Google sheets scripts question on drawing object. Looking for a way to tell which script is assigned to which drawing object

Solution for Google sheets scripts question on drawing object. Looking for a way to tell which script is assigned to which drawing object
is Given Below:

I have a Google spreadsheet with four drawings that have scripts assigned. One of them is a delete image. Trying to use this button to first draw checkboxes next to the items which could possibly be deleted and then later delete the rows which have boxes checked.

Is there a way to check the action assigned to a drawing prior to changing it. Appreciate any help. Thanks.

There is no ‘beforechange’ nor ‘oldvalue’ feature.

You may consider to watch all the assigned actions upon onLoad or onEdit to track the change indirectly.

How to identify Drawings and the attached function with Apps Script

function getMacros(){
  const file = SpreadsheetApp.getActive();
  const sheet = file.getSheetByName("Sheet1");
  const drawings = sheet.getDrawings()

  drawings.forEach(d => {
    Logger.log(d.getOnAction()) // Gets name of function
    Logger.log(d.getContainerInfo().getAnchorColumn())
    Logger.log(d.getContainerInfo().getAnchorRow())
    Logger.log(d.getContainerInfo().getOffsetX())
    Logger.log(d.getContainerInfo().getOffsetY())
    Logger.log(d.getZIndex())
  })
}

You said that the order of the buttons changed each time the script was called, however this was not what I found. Though it is likely to change if you modify the drawings.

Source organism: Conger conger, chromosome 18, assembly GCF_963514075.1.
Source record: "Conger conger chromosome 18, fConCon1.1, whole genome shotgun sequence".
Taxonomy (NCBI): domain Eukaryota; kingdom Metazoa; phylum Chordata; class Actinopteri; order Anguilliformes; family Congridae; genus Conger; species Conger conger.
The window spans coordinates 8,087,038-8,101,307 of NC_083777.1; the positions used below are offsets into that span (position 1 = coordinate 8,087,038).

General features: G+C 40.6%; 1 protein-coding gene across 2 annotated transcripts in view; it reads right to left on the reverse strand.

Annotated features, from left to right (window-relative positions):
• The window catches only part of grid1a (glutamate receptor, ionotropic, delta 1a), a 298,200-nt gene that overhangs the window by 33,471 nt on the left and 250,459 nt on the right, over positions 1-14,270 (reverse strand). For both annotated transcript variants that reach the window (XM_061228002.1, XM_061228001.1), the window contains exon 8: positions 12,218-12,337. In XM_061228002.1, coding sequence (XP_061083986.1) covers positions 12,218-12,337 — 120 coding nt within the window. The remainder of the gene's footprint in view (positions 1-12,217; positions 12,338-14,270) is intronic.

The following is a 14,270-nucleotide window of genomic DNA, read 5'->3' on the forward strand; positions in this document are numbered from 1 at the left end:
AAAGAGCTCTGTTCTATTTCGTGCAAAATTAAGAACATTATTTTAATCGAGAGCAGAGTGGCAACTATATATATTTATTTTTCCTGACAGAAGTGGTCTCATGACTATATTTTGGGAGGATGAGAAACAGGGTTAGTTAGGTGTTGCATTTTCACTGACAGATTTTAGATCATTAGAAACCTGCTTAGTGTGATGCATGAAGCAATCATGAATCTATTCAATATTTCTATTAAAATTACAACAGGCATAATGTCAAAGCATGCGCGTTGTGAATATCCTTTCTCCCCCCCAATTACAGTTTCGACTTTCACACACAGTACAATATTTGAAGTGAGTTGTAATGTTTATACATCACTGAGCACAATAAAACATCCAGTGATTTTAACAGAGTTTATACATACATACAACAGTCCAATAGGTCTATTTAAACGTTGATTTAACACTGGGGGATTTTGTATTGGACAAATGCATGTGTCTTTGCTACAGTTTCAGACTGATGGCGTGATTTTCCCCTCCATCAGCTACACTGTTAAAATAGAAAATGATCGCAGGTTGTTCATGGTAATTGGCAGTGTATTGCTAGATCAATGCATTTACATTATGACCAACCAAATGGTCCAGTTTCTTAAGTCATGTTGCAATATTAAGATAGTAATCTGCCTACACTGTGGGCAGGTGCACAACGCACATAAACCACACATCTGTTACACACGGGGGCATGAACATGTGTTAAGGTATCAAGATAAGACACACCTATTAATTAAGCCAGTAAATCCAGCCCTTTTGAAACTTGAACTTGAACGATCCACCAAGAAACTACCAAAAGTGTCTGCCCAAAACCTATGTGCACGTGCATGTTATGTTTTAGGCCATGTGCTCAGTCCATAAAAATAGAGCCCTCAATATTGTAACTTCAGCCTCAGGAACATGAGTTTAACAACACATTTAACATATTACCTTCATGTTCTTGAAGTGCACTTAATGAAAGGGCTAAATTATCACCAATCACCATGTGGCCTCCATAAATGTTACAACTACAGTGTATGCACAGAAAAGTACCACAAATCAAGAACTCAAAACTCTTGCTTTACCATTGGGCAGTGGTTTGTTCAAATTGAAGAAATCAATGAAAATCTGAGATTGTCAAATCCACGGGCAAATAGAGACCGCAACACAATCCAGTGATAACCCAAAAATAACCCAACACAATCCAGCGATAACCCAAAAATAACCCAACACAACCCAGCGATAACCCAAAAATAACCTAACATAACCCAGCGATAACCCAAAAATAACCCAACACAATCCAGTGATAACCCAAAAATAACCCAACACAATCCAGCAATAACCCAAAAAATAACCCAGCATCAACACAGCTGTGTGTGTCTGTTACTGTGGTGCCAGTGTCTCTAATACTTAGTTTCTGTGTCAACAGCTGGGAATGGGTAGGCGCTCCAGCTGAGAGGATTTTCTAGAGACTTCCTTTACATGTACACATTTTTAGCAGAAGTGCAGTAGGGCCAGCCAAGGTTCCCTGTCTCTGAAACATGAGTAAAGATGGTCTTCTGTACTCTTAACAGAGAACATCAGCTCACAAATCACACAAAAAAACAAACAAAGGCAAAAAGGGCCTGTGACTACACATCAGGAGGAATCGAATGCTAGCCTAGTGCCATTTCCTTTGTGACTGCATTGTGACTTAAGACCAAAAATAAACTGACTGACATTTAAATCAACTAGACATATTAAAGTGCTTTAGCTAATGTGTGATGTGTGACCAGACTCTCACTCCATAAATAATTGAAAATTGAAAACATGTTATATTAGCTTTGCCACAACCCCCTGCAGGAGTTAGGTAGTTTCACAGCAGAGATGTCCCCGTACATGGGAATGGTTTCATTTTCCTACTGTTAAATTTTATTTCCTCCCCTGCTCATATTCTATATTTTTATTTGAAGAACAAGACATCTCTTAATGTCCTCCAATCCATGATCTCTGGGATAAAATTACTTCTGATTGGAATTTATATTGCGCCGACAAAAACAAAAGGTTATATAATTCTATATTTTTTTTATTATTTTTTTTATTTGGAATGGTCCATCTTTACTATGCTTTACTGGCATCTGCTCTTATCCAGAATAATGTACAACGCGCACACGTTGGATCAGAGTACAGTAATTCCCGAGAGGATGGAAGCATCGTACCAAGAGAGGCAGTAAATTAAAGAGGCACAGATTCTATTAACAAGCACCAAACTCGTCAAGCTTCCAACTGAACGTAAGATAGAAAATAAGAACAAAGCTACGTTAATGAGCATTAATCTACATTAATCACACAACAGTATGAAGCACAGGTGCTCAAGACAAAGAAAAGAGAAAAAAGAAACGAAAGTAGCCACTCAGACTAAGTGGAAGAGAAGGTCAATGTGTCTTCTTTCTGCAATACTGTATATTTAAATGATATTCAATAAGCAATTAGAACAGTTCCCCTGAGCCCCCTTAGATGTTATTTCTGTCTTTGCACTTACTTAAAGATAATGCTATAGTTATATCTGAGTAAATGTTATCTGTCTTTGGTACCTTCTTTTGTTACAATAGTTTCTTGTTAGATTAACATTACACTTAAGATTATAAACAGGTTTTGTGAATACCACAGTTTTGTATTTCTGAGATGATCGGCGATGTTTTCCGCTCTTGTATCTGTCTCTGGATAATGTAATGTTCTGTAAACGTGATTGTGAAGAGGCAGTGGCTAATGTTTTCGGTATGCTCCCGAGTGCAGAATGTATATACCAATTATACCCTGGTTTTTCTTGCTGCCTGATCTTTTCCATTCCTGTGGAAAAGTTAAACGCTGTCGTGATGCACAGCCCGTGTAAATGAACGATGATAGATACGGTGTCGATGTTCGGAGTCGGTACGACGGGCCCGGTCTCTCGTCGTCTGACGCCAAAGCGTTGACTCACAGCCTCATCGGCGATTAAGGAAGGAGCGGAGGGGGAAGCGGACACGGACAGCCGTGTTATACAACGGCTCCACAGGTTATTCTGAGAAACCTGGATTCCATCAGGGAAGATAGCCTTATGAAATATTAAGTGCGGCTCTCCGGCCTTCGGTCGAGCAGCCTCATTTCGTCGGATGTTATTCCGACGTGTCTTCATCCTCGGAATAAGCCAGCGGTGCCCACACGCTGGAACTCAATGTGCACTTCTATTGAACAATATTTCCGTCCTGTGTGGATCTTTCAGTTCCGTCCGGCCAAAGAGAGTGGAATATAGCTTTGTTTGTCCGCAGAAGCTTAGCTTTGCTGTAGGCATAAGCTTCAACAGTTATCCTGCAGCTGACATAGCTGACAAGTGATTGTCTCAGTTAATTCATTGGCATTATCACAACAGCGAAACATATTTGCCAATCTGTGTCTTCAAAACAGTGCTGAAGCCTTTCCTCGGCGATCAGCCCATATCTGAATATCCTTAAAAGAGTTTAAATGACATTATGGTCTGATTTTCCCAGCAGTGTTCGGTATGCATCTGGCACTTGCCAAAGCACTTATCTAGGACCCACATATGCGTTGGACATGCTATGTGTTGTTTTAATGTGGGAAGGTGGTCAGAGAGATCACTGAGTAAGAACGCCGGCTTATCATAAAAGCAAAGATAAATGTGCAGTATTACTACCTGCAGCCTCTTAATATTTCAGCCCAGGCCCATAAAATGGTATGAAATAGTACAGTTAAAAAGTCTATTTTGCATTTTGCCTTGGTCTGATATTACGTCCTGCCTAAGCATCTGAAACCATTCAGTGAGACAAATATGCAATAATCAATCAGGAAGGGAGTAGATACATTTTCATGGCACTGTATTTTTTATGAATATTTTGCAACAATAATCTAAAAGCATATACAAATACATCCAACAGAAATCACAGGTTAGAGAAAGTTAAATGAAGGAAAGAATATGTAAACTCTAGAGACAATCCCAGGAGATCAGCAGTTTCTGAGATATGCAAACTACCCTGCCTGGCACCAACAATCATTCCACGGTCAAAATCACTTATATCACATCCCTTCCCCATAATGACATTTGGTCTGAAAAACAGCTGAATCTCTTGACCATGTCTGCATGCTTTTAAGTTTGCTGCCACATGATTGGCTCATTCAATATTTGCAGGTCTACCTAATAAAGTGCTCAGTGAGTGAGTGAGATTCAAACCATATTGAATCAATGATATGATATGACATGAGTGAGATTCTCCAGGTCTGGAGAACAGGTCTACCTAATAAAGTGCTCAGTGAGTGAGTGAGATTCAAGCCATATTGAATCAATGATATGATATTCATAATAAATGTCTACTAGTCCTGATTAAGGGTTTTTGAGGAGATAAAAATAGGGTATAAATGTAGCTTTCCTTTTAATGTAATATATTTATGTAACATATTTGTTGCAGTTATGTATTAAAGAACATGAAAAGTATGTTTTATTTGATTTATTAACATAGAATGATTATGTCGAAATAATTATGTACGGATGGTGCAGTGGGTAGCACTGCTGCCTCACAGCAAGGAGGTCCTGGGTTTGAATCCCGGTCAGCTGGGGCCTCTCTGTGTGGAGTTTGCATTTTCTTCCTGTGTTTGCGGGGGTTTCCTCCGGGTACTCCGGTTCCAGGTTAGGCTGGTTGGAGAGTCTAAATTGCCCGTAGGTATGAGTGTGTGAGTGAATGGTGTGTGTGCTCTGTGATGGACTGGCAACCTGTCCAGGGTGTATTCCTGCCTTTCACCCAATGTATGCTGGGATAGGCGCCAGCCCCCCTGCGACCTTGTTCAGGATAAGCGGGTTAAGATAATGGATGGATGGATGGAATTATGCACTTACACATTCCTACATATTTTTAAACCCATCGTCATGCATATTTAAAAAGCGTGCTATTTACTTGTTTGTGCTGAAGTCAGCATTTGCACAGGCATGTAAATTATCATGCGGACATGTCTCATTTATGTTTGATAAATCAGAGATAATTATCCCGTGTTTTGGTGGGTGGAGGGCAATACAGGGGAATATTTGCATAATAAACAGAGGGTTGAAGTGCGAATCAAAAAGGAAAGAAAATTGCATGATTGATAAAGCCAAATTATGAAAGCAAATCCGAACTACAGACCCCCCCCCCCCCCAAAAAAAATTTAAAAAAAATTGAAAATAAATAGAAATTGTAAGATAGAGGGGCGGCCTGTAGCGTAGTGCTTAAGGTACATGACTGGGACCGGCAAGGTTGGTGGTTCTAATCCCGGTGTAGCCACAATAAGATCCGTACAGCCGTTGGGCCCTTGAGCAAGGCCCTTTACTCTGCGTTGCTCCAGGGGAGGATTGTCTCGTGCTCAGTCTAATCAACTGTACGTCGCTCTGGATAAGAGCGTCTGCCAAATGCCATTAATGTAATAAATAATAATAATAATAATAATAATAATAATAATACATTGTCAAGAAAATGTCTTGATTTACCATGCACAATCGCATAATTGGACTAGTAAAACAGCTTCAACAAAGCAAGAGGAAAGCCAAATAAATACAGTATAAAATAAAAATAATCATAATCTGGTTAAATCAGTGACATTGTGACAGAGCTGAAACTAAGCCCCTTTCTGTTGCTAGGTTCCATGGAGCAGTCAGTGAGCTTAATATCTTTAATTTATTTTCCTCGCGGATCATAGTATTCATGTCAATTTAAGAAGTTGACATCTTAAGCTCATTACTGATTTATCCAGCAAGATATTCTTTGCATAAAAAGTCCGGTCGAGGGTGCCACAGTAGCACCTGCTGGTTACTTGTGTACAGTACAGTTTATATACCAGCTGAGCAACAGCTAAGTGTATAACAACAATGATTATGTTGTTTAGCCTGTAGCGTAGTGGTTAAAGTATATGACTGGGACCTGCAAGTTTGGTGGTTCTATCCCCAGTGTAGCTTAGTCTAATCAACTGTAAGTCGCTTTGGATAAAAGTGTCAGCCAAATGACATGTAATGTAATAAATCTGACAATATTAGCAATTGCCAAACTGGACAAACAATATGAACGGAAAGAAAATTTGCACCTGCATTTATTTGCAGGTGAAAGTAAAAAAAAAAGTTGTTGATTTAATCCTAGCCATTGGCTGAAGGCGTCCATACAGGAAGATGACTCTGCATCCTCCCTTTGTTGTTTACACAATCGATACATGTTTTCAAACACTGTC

You can use getOnAction() to specifically get the function attached to a drawing. It will return the name of the function.

You can use the methods related to ContainerInfo, which will give you anchor columns and rows and X and Y offsets, which you could also use to identify drawings. Finally the getZIndex() method might come in handy, even if you aren’t layering the drawings, to use as an ID of sorts. You can setZIndex() too.

To keep track of the numbers you associate with different drawings, you could use the PropertiesService so that you can save information within the script.

For example. Once you have your drawings set up, you can run a variation of the above script to get all the numbers associated with the different drawings and keep them with the PropertiesService. Then you have a sort of “fingerprint” with which to identify them in the future.

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